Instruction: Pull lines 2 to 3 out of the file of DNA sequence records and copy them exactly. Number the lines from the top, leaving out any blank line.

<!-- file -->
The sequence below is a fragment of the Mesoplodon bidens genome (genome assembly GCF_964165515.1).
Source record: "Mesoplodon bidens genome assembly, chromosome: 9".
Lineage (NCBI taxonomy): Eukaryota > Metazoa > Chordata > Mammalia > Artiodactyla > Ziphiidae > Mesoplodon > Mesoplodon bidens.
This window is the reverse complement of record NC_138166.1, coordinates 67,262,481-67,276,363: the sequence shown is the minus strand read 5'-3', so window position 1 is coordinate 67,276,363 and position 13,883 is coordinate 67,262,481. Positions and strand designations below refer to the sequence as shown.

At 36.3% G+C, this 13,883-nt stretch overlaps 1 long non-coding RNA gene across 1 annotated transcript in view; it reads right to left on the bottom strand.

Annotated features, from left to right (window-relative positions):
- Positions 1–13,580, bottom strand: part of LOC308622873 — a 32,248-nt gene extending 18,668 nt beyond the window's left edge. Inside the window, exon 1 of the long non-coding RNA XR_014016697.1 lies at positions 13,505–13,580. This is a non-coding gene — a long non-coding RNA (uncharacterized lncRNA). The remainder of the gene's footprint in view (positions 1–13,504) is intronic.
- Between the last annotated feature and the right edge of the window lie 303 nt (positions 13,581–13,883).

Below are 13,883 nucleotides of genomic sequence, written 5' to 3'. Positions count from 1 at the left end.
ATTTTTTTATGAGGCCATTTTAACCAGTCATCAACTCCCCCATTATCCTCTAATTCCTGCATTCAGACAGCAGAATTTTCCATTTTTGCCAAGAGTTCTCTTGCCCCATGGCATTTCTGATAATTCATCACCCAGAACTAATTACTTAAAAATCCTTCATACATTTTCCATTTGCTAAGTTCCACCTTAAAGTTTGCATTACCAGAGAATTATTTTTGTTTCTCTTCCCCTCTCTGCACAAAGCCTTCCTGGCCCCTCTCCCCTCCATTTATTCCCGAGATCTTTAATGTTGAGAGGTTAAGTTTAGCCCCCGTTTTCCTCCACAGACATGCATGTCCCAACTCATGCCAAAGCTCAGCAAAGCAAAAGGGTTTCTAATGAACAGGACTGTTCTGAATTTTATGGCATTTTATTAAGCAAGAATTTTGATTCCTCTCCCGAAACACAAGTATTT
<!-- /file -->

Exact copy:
Source record: "Mesoplodon bidens genome assembly, chromosome: 9".
Lineage (NCBI taxonomy): Eukaryota > Metazoa > Chordata > Mammalia > Artiodactyla > Ziphiidae > Mesoplodon > Mesoplodon bidens.